Thursday, May 24, 2018

Tyler Wetherall

Tyler Wetherall's new book is No Way Home: A Memoir of Life on the Run.

From her Q&A with Deborah Kalb:

Q: You note that you’ve been working on this book for many years, and that it took different forms. What initially made you want to write about your family, and how did you decide on a memoir in the end?

A: My dad wanted to find a ghostwriter to write his story. I was working as a magazine journalist in London, and I didn’t want anyone else to write our story. All those years he was in prison, he was writing a manuscript, and he would send me chapters to read…

He was keen as well, and I quit my job in London and moved to Los Angeles. I interviewed him every day. It was a special time for us both. I was only 24 then, and thought I could write this in a year. Then you realize you don’t know how to write a book.

I realized that telling his story almost made me feel angry at him again, and that we’ve heard the story of the male kingpin whose wife and children [were sidelined]. I wanted to tell [that less-told aspect of] the story.

I was trying to recreate scenes from the 1970s and I didn’t have the experience [to do that]. I started writing what...[read on]
Visit Tyler Wetherall's website.

--Marshal Zeringue

Wednesday, May 23, 2018

Margo Jefferson

Margo Jefferson is the author of Negroland: A Memoir, which won a National Book Critics Circle award, (for autobiography) and was shortlisted for the Baillie Gifford prize, and On Michael Jackson.

From her Guardian Q&A with Arifa Akbar:

You write that Michael Jackson, since his death, has been rehabilitated into the music canon – that “he got it all back with his art” after his death. Do you think we can separate his music, wonderful as it was, from the allegations that dogged him?

No, we can’t. But his death allowed the canon simultaneously to reacknowledge the greatness of his art and to look at him as a damaged, harmed, and harming person. I have to live with, and keep analysing, this contradiction. In deciding I love Michael Jackson I take it all in – his music, the crimes he may have committed, his inner turmoil. I need the pleasure and the complications he gives me. As F Scott Fitzgerald said: “The test of a truly first-rate intelligence is to hold two opposing ideas in mind at the same time and still retain the ability to function.”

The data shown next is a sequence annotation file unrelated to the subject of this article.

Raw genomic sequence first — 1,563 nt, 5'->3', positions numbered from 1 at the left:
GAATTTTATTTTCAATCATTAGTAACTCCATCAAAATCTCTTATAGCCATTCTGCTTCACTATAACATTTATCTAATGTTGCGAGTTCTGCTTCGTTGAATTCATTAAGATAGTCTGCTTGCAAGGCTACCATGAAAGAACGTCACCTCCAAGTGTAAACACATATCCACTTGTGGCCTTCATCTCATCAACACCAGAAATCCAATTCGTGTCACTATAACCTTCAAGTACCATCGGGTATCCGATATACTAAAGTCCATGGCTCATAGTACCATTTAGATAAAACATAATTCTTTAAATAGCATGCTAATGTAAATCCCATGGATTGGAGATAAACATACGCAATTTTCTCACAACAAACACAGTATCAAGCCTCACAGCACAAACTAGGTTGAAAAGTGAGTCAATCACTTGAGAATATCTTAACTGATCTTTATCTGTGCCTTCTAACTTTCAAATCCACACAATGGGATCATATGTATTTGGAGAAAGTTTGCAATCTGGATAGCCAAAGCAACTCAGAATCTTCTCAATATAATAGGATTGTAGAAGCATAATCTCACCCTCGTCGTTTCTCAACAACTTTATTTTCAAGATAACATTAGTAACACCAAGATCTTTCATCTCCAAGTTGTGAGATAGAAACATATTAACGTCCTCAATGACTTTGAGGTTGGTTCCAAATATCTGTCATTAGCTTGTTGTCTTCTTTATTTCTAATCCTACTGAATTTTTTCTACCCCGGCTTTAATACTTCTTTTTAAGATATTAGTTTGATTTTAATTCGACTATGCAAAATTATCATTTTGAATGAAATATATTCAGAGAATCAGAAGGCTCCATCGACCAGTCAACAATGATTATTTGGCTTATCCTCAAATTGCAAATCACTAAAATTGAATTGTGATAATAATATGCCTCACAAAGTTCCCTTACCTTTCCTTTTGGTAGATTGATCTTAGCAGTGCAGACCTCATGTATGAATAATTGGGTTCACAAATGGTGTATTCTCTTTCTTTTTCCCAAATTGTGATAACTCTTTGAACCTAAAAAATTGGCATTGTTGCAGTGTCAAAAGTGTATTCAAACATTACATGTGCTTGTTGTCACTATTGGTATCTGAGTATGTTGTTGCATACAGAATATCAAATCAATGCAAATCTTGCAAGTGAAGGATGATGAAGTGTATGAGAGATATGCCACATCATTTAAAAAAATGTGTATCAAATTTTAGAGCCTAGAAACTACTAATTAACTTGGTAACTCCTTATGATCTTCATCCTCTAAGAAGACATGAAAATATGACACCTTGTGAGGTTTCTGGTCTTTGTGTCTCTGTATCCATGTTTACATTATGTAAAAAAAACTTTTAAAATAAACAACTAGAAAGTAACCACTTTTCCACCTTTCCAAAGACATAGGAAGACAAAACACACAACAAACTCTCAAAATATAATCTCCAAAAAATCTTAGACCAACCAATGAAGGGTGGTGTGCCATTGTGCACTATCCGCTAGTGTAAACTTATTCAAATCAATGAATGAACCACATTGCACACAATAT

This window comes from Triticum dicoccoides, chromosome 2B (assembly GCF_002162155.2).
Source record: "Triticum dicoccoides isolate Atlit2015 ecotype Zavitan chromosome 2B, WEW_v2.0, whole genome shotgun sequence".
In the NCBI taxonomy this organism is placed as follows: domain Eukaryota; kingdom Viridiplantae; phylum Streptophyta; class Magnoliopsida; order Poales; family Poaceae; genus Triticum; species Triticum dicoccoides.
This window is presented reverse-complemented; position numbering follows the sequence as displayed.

Jackson the child star was thrown into an adult world and abused by his father but you also call him a pioneer. Can he be both victim and pioneer?

I’ve long been interested in child stars. It’s a fascination that goes back to watching Shirley Temple, but in his case, a gifted child star becomes an equally gifted adult, and a ground-breaking figure. Was he a victim? He was conscripted by a domineering father into very tough, demanding work. There are accounts of the hours of rehearsing he did and the travelling. But he was also pioneering. The black child in American culture tended to be seen as someone too young to be dangerous yet. He was the male version of Topsy from Uncle Tom’s Cabin or the hired “piccaninny”. What he managed...[read on]
--Marshal Zeringue

Tuesday, May 22, 2018

Margaret Bradham Thornton

Margaret Bradham Thornton's new novel is A Theory of Love. From her Q&A with Deborah Kalb:

Q: How did you come up with the idea for A Theory of Love, and for your characters Helen and Christopher?

A: If I try to distill that question, I would say the idea of my novel came from a seagull and a circus performer. One day I was walking along the beach and I saw a seagull in the dunes and it was clear it was in distress and was dying. And there was nothing I could do, and I knew to go near it would only cause further distress.